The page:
New Orleans is an elemental city – it runs on food, drink, sex, music, art, history and the celebration of pleasure -the good time in the face of struggle, without the pretenses of fashion or trends. It is not looking for the next big thing. There is a distinct lack of irony in New Orleans, or at least the sort of deadening post-modern irony that suffuses so much of modern art and music. It is a city that is all about the expression of authentic feeling and engagement: of joy and wonder, of sorrow and grief. Yes, there is plenty of cool, but it’s a city that defines as cool as willing to let yourself go, rather than taking on a studied and jaded affectedness.

As a lover of the music that was born in New Orleans and emerged from it, I felt at home the whole time I was there. There are a few places in the world where my soul feels like it belongs: New York City, Montauk, Italy and now, New Orleans.

I’ll be writing about some of the music and sights I saw last week over the next couple of weeks.

Tuesday, January 06, 2009

Ed Rivadavia On Ron Asheton Of The Stooges

Ron Asheton, guitarist for the Stooges, died sometime at the beginning of the year. Ed Rivadavia, music executive for the RCA Music Group and writer for AMG, contributes the following:

The passing of guitarist Ron Asheton due to an apparent heart-attack in his Ann Arbor, Michigan home, some time during the start of 2009 (an official coroner’s report is still pending as of this writing), robbed the world of rock and roll of perhaps its ultimate punk rock guitar icon. The amazing thing is that, were it not for The Stooges’ unlikely reunion in the early ‘00s, Asheton’s death would probably have elicited only the scarcest and briefest obits beyond the ultra-specialized rock press – the likes of which would have made the recent en masse Ramones deaths seem like widely covered, major events. Ironically, I suppose even the worst-case scenario would be somewhat fitting, in the end, for a musician whose limited technical ability essentially defines what punk rock – in the most enduring definition of the oft-abused, and stylistically spread-thin term – is all about.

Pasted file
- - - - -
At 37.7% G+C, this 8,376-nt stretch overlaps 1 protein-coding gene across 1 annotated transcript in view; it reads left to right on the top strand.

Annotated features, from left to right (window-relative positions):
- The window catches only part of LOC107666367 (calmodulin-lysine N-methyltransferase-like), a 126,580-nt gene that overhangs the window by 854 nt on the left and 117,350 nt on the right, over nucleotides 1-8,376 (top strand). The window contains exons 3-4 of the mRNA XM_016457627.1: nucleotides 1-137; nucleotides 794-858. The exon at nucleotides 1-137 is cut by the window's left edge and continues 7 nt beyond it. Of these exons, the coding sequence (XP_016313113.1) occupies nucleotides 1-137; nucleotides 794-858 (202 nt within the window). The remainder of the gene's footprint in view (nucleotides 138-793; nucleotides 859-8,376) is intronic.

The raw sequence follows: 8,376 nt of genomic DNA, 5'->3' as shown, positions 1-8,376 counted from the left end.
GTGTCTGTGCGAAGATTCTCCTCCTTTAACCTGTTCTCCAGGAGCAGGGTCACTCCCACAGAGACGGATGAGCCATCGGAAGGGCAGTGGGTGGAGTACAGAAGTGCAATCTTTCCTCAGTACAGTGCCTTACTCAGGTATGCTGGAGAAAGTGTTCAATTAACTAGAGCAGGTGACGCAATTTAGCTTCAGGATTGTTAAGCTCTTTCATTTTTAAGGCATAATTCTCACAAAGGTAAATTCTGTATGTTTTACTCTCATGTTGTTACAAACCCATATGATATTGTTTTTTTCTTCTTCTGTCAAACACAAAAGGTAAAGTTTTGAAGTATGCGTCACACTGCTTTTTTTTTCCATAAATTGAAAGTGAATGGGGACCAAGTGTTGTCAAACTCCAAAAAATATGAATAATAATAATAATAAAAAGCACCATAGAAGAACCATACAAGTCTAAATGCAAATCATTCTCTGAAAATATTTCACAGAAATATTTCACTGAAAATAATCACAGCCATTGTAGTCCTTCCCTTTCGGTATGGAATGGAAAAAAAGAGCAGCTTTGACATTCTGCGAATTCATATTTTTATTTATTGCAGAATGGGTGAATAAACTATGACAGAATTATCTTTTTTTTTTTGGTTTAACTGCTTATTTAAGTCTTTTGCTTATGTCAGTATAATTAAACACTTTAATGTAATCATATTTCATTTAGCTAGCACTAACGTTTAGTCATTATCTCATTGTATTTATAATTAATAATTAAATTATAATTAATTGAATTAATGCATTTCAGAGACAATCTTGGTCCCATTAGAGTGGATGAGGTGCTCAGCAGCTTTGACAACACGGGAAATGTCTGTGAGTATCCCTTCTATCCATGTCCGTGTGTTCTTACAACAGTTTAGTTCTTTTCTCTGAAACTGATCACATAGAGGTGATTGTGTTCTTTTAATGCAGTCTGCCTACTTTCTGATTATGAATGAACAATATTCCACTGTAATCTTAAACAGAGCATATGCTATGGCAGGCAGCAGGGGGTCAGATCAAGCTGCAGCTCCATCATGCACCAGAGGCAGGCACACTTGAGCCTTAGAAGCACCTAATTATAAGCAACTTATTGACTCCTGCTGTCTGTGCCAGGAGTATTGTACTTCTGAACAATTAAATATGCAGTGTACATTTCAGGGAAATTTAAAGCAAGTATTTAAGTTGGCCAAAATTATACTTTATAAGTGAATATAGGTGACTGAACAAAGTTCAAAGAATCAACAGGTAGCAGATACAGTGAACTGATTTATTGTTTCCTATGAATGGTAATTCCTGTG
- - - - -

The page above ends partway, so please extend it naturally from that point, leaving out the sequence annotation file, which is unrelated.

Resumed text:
And in my opinion, no song exemplifies that genre’s pure, D.I.Y. (do-it-yourself) spirit better than The Stooges’ original recording of “I Wanna Be Your Dog” on their eponymous 1969 debut album.

Sure, the Ramones (one of my all-time favorite bands), the Sex Pistols, and any number of other major and obscure punk, pre- and post-punk bands have produced songs that were arguably just as timeless over the years (The Kingsmen’s “Louie Louie,” for example, being one of several worthy precursors), but I don’t think anything quite compares with Ron Asheton’s raw, uncivilized, and obviously untutored down-picked barre chords on “I Wanna Be Your Dog,” as complemented by that brilliantly droning open E-String. Unless it is Ron’s notably uncomplicated guitar solo, launched a few minutes later, which likewise stumbles (literally, it sounds like Asheton is stumbling along, trying to get the notes right) upon a supernatural ‘feel’ that music only seems capable of achieving in its most spontaneous and unrehearsed form.